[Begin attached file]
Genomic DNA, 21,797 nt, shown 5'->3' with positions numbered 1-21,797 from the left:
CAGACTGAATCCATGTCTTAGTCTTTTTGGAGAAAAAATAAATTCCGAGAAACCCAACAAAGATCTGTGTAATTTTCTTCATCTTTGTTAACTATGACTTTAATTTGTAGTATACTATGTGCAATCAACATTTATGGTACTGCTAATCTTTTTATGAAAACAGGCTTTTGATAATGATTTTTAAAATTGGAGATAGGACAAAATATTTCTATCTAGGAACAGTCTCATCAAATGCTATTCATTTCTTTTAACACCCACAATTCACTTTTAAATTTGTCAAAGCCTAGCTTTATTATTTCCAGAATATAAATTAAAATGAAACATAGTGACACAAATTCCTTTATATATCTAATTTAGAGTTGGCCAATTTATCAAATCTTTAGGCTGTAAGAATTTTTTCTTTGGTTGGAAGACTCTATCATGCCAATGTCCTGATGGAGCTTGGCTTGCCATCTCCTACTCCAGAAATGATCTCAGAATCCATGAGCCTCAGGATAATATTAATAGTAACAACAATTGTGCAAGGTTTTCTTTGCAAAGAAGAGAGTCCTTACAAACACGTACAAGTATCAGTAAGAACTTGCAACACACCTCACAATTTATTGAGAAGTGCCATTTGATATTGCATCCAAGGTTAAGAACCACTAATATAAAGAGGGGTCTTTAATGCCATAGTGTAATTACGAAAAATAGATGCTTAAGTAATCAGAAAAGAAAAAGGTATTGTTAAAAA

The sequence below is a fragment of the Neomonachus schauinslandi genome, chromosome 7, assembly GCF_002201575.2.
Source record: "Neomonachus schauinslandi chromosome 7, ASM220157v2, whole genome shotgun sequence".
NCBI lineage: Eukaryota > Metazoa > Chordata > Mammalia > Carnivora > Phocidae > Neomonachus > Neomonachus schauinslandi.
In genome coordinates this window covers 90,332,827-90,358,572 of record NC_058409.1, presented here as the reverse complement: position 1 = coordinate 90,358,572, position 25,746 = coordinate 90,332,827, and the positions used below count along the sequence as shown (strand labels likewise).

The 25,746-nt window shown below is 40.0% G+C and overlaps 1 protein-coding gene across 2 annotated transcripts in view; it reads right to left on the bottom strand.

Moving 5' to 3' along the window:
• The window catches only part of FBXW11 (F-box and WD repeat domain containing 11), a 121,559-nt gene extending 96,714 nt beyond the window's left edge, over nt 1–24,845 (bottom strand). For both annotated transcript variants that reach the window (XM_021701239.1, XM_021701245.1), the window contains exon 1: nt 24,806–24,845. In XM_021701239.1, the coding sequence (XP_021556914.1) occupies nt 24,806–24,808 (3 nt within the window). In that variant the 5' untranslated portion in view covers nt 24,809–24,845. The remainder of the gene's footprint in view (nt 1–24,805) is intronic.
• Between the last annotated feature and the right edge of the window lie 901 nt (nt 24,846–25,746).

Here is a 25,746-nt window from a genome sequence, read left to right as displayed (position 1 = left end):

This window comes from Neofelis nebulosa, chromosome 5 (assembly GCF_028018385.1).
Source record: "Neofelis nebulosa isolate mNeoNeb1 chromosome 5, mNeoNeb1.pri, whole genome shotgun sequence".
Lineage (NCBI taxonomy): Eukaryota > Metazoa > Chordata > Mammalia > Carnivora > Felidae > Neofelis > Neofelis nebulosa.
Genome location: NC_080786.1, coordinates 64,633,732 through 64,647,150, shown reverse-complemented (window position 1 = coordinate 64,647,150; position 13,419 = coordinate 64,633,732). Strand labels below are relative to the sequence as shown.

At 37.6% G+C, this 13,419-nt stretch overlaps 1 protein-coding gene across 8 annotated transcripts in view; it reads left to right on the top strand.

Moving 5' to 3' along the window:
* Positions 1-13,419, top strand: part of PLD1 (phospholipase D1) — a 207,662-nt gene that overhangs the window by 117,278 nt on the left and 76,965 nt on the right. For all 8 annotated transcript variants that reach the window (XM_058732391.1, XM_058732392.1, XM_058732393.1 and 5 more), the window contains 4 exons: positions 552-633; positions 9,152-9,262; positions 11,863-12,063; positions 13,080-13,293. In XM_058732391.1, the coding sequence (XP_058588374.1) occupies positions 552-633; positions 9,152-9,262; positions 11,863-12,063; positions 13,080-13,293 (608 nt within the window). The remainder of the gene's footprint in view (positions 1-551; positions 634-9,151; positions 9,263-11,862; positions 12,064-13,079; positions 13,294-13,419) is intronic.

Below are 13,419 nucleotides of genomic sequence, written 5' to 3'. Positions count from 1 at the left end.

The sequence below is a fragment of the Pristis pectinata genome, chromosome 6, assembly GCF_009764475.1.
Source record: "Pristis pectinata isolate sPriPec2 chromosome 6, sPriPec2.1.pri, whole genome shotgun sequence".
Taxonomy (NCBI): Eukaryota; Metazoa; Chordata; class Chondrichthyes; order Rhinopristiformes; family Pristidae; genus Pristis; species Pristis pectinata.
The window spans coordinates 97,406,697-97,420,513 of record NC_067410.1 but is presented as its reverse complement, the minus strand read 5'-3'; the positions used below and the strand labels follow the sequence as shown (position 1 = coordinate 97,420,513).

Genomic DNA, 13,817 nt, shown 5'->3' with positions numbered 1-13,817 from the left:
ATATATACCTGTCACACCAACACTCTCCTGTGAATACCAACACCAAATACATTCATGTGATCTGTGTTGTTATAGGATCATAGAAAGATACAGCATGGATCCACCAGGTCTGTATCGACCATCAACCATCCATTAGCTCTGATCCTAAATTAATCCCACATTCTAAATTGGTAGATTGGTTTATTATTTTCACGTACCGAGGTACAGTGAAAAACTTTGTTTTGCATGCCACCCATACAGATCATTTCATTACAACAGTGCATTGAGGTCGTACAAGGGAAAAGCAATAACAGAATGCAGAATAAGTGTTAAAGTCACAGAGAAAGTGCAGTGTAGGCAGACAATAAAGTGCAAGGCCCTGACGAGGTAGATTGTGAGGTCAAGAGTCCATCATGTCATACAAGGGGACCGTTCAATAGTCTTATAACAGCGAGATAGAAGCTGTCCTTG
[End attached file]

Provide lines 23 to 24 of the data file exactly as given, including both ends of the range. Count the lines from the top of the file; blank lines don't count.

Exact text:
The window spans coordinates 97,406,697-97,420,513 of record NC_067410.1 but is presented as its reverse complement, the minus strand read 5'-3'; the positions used below and the strand labels follow the sequence as shown (position 1 = coordinate 97,420,513).

Genomic DNA, 13,817 nt, shown 5'->3' with positions numbered 1-13,817 from the left: